The Most Hated Family Heirlooms Millennials Don’t Really Want
Passing heirlooms down through generations sounds like a great idea in theory, but in today’s minimalism obsessed society, you might find that your offspring don’t want to take them. Even cherished items from decades ago might find their way into attic storage or — worse yet — into the donation pile.
Some antiques, especially the items worth big bucks, are more likely to be loved and treasured by your family members. But then there are those certain items that everyone has but nobody wants to keep. A quick craigslist search reveals pages and pages of antique collectibles that are next to impossible to get rid of — even for free. Is it because millennials are ungrateful and spoiled, or just because tastes change?
Part of the issue is that Depression-era adults were taught to save everything, while people born in the 80s and 90s are much more likely to think of things as disposable. They prefer apartments to sprawling country homes, they’d rather have cash than collectibles, and they’d rather shop at Ikea than find a spot for that gigantic old sideboard. According to the Christian Science Monitor, “As baby boomers begin to downsize, they are discovering their grown children do not want their stuff. In fact, they recoil in something close to horror at the thought of trying to find room for collections of Hummels and Thomas Kinkade paintings.”
If you’ve been wondering what’s worth keeping to pass along to your kids and what you may as well donate now, read on for the most hated family heirlooms that absolutely no one wants to keep.
1. Fine china
Stores still offer fine china for wedding registries, but barely any brides bother with them anymore.
There was a time when china was a popular wedding gift. But now times have changed and most fascy “hand wash only” place settings are eschewed in favor of pretty yet practical dishes. Most couples opt for everyday dinnerware, even for fancy parties and holidays, leaving the china industry in a big slump. And if young couples aren’t enamored by brand new china plates, cups, and saucers, it’s guaranteed that they have no interest in the out-of-style set you have stashed from decades ago.
2. Antique dolls
Minimalism-minded millennials hate collections as a general rule. But of all the things you might have spent years collecting, dolls are probably the creepiest. Not only do they take up a lot of room, but younger generations also associate them with horror flicks like Child’s Play, where the dolls come to life and turn murderous. Even if your dolls are strictly inanimate, it’s still a sure bet that no one will want to make the room to store them all.
3. Gigantic furniture
Grandma’s old hutch, that scuffed up dining set, the antique rocking chair — all of these things are being cast aside in favor of new, lesser quality items that fit the modern aesthetic and space constraints better. One consignment store owner, Jay Hall, put it this way: “I’ve never seen so profound a market change. The concept of heirloom is not all that important anymore. The 37-year-old buyer is not that into a Louis XIV dining-room set.”
4. Ceramic figurines
Those Precious Moments figurines aren’t so precious to younger generations. Like other collections on the list, millennials aren’t interested in finding the space for all those dust collectors, even if you did spend years of time and thousands of dollars amassing 500 different salt and pepper shakers.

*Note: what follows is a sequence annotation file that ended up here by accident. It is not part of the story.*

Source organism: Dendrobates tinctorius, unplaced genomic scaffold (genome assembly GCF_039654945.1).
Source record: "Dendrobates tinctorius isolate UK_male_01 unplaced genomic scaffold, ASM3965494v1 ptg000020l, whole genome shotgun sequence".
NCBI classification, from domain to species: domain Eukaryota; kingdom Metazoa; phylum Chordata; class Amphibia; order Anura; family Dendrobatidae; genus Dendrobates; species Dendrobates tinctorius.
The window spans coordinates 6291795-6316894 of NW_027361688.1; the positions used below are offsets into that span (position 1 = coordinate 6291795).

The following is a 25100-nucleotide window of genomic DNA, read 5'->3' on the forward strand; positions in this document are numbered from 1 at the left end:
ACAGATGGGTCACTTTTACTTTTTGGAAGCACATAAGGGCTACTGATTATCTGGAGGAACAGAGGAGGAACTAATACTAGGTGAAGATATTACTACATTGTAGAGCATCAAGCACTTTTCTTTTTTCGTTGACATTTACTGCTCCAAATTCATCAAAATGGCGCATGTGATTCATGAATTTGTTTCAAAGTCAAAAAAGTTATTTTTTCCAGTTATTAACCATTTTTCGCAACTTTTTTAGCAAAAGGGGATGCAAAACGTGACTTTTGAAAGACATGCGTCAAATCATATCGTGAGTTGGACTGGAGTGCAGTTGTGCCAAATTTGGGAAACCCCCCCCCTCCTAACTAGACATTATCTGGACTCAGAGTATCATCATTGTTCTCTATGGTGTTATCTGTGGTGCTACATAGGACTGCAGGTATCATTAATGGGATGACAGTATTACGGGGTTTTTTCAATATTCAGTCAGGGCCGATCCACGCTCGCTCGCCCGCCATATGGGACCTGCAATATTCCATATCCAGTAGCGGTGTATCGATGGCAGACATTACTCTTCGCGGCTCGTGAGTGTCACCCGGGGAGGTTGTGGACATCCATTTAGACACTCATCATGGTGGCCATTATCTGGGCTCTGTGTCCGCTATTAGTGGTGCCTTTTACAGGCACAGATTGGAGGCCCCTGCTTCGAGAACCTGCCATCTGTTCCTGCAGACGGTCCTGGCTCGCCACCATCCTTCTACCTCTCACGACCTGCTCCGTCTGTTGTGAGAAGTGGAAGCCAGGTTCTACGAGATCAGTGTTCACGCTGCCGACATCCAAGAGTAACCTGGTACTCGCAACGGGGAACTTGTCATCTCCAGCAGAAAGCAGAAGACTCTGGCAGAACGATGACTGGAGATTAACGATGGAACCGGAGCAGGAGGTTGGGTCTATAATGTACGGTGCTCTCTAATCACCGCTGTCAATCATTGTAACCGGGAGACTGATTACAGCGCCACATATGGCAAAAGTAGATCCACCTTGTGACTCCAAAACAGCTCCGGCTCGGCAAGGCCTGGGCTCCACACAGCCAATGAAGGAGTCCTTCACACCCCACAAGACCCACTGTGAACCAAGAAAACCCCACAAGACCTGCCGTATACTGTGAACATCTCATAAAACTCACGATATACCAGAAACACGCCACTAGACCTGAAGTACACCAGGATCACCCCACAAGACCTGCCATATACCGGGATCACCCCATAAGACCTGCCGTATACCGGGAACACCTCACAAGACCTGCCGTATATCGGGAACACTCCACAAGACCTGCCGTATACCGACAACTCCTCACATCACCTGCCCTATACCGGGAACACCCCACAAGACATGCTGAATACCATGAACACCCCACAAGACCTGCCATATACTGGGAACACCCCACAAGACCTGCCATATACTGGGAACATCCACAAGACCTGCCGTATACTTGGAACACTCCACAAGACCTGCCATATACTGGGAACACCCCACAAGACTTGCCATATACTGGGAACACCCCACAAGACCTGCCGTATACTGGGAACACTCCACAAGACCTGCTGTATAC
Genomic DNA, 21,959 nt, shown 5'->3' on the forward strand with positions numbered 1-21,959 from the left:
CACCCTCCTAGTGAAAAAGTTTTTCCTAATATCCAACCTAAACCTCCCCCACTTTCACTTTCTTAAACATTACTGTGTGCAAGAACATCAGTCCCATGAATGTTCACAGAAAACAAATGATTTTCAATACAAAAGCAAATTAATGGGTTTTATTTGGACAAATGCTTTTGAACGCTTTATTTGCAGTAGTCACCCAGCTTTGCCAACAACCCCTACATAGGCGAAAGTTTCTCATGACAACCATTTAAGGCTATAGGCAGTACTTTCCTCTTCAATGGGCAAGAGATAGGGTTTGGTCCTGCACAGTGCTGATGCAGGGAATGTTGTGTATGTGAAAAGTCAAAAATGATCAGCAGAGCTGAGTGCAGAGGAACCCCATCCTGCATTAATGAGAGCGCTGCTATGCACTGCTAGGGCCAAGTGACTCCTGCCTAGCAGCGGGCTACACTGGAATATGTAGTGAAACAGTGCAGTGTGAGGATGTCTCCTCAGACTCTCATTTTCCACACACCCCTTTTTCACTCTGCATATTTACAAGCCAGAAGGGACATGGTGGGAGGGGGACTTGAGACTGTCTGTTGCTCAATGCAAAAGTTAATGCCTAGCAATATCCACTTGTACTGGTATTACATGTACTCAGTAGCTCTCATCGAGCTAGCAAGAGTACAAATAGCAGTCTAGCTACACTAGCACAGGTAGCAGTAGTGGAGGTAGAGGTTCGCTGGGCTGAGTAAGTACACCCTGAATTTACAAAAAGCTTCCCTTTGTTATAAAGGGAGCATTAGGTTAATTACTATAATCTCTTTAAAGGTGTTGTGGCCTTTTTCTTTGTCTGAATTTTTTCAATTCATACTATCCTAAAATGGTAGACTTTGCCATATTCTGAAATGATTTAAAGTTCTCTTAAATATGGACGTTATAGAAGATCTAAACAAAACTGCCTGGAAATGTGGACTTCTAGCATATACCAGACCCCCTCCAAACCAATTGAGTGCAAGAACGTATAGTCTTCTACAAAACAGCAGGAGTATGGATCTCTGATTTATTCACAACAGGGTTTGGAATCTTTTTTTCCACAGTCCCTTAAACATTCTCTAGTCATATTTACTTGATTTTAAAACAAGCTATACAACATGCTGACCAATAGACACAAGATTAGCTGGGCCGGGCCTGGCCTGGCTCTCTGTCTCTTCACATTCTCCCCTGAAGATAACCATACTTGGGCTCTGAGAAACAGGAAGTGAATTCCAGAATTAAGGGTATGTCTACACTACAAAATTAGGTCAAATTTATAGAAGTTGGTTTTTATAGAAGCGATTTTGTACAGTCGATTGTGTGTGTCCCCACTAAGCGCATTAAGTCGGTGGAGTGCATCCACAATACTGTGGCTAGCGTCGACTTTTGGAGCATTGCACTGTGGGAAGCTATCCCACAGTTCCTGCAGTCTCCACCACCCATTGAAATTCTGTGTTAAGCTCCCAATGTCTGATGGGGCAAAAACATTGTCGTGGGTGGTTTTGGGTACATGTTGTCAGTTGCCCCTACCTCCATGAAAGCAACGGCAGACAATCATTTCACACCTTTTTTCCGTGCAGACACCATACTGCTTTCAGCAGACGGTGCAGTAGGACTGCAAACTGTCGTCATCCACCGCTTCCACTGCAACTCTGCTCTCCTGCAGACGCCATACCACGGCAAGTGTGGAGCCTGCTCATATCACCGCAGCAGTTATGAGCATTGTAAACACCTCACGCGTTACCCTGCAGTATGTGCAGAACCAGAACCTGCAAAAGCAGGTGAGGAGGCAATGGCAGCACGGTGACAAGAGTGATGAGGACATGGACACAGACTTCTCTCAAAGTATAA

5. Old love letters
It’s a sad reality, but the text message generation often doesn’t have the time or inclination to read old love letters.
Jenni Mueller, who operates an Etsy site called A Vintage Parcel, has purchased cast aside items such as vintage diplomas, old love letters, and maps, which she plans to turn into one-of-a-kind art pieces to sell in her store. Still, she finds it sad that people aren’t keeping handwritten letters that their great-grandparents wrote to each other during wartime. “It’s cool stuff. I can’t believe people don’t keep it,” she said.
Whether it’s due to lack of space or lack of sentimentality is unclear. But it does seem like they should at least make an effort to keep mementos like love letters for future generations.
6. Vintage wedding dresses
Someone probably paid hundreds of dollars to have it preserved, but unfortunately, that was a huge waste of funds. Modern brides aren’t interested in vintage wedding dresses that look old-fashioned. With the thousands upon thousands of different styles available for reasonable prices, your granddaughter isn’t going to want to bother paying to alter your old dress to fit her size and taste. It may be time to let this one go.
7. Costume jewelry
It goes without saying that real jewelry, like old wedding rings or anything made of real gold or silver, is worth saving for the monetary value alone. But when it comes to that pile of tarnished clip-on earrings and gaudy faux pearls, it’s better to donate it or toss it now than try to give it to your heirs.
The style for jewelry changes from year to year and even from season to season, meaning that most of what you have stored is hopelessly out of fashion. Plus, costume jewelry is cheap enough to purchase that it’s not worth digging through piles of tangled old necklaces to find the one hidden gem. If you have one sentimental brooch that you can’t bear to part with, go ahead and hang onto it, but you might as well be ruthless about what you choose to save. Your kids aren’t going to want most of it.
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